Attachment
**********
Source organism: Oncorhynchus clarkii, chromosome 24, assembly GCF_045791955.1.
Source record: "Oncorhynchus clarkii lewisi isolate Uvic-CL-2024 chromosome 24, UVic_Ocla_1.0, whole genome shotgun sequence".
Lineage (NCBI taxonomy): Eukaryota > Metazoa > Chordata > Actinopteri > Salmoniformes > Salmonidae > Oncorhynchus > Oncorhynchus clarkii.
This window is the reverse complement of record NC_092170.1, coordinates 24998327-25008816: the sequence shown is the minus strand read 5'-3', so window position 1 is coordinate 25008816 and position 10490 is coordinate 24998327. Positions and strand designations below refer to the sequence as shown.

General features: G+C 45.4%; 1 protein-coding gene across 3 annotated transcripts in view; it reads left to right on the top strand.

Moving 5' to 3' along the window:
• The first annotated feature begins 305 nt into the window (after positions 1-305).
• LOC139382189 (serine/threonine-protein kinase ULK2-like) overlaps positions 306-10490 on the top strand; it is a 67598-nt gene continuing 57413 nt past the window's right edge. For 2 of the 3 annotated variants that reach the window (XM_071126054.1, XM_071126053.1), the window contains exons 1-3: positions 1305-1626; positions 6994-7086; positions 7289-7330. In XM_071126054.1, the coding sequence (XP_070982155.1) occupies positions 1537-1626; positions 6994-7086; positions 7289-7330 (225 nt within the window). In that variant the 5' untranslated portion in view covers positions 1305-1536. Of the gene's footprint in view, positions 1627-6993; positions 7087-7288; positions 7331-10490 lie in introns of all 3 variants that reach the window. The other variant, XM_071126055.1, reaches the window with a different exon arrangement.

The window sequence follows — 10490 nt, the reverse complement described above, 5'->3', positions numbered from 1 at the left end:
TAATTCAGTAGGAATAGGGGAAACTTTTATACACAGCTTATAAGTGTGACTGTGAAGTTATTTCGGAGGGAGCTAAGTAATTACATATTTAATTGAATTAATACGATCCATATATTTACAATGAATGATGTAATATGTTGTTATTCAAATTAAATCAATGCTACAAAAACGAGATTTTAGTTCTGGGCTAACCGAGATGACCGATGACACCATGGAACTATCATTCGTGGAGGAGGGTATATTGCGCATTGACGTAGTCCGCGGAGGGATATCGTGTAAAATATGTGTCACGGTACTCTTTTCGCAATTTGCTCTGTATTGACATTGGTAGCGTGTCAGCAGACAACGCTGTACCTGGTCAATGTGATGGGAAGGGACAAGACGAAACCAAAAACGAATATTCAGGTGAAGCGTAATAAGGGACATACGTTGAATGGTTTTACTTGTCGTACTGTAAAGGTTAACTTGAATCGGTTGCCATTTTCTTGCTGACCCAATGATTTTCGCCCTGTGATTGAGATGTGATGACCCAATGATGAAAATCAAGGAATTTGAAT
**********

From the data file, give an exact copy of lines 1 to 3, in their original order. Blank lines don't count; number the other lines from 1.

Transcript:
Source organism: Oncorhynchus clarkii, chromosome 24, assembly GCF_045791955.1.
Source record: "Oncorhynchus clarkii lewisi isolate Uvic-CL-2024 chromosome 24, UVic_Ocla_1.0, whole genome shotgun sequence".
Lineage (NCBI taxonomy): Eukaryota > Metazoa > Chordata > Actinopteri > Salmoniformes > Salmonidae > Oncorhynchus > Oncorhynchus clarkii.